The coach company understood perfectly well the potential for anglers to leave groundbait and perch slime on their upholstery. The fishing club charabanc bore the scars and smells of many outings. Its brown striped moquette seat covers were well specified for their task, but even so shone with the grease and dirt of ages. Through a heavy veil of Capstan Full Strength cigarette smoke, the Saturday football results were reviewed with total disregard for tender ears - proof that my Mother’s concerns about my consorting with ‘that rough fishing club crowd’ were well founded. A dawn crawl through white-lit Merton, and onto the grim winter yellow of the new dual carriageway, took us to the Thames at Canbury Gardens. It was the day of the Grand Christmas match, and although he didn’t yet know it, this was to be my day with Archie.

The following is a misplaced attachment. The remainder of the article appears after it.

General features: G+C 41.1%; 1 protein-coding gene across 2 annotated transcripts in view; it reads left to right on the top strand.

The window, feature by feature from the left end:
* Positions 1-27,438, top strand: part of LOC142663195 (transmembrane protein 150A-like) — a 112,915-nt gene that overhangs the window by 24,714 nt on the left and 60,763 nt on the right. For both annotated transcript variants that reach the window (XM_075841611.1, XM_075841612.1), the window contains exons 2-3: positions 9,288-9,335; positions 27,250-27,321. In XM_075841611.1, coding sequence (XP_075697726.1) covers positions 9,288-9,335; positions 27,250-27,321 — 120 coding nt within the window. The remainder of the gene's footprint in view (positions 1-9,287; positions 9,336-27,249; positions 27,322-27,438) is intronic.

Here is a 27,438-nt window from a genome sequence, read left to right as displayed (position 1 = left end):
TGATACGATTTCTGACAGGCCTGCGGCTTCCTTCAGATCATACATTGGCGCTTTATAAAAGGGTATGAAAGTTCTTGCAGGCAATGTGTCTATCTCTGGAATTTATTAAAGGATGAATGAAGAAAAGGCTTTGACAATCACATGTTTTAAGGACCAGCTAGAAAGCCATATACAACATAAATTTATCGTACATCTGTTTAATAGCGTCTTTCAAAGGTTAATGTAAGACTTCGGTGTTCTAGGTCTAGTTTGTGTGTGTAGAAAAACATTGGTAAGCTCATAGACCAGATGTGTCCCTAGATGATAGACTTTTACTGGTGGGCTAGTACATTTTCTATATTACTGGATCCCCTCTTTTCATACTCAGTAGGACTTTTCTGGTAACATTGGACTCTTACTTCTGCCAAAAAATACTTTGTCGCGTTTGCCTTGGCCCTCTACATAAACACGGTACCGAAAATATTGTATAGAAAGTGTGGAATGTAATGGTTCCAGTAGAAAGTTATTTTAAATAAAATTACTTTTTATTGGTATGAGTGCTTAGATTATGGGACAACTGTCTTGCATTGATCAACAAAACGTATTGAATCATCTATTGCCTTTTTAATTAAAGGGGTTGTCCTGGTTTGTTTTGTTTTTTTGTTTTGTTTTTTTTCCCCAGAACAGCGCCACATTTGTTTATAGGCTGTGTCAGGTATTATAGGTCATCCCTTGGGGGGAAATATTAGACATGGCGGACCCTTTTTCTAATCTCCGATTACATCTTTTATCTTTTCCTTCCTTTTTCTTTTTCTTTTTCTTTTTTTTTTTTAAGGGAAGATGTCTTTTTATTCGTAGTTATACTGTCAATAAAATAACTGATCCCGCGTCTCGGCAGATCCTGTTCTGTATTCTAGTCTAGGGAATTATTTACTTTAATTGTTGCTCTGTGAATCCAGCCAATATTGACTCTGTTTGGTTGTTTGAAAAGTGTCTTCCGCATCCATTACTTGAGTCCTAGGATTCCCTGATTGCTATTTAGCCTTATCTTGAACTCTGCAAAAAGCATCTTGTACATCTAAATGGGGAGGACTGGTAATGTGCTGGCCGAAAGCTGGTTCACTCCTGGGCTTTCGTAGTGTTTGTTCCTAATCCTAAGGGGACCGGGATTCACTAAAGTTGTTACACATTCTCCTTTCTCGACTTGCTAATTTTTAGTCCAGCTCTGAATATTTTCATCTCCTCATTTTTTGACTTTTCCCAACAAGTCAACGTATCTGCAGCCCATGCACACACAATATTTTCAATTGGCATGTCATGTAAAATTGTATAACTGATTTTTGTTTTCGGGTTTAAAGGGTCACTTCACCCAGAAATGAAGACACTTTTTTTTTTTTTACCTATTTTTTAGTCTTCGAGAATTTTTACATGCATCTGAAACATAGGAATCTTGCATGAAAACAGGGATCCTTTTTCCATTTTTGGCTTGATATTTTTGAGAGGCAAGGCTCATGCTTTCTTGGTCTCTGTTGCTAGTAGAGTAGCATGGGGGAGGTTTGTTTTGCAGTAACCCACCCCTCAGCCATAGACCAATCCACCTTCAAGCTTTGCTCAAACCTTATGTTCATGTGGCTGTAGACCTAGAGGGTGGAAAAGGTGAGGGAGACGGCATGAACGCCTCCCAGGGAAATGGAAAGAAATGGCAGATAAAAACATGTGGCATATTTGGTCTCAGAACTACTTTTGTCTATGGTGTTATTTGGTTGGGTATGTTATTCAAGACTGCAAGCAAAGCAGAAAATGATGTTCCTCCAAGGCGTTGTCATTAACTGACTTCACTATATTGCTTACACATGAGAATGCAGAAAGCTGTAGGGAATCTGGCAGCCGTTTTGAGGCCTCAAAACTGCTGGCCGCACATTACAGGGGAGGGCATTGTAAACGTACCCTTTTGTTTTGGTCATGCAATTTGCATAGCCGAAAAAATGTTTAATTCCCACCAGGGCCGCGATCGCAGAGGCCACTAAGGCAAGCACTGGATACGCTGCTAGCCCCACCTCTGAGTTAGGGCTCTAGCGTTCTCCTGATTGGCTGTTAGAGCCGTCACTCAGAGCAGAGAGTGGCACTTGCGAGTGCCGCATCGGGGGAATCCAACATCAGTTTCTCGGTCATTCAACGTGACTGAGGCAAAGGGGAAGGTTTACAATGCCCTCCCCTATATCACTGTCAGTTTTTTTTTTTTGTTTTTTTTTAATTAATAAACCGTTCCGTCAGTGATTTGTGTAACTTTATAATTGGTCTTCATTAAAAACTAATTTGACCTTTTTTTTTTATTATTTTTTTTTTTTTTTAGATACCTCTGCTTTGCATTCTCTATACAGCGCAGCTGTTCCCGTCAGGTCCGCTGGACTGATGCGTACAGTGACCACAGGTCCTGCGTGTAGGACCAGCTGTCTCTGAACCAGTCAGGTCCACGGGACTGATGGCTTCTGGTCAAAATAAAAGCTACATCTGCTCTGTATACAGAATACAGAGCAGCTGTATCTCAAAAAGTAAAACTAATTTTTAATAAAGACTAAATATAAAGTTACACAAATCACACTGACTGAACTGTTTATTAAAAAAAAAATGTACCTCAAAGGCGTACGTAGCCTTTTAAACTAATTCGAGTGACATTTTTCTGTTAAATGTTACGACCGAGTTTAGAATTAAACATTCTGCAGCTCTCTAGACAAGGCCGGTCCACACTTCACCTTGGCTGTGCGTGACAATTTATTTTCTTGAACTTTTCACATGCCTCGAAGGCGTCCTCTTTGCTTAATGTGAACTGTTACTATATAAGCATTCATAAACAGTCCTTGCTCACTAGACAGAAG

With the halo still shining, I had argued with my junior fellows that Achie was misunderstood, that under his bestial exterior there lived a sensitive, kindly, but perhaps shy man, who would melt in the light of understanding, and especially the adoration of a kid. Here indeed was charity, and with it faith and hope. Davy Constance said Archie would throw me in if I hung around for more than a minute. Neil said more worryingly that Archie had once fought in Malaya, and knew how to kill a man without leaving a mark. Anyway, Mr. Bleasdale’s words echoed through, and I stuck to my plan to get under Archie’s guard.
We drew for the walk-off, and moved out in order, each angler rule-bound not to pass the man in front, until he stopped at a swim. It was a rule that Archie ignored with a passion, his favourite ploy being to declare for his chosen swim loudly, and woe-betide anyone who had the temerity to steal it, simply because he’d luckily selected from the bag the magic number one. Drawn three behind him, it took me a while to reach Archie at his chosen swim, the known hotspot in front of the riverside restaurant. I slipped in just upstream, increasing the distance by several yards after a warning glare from Archie.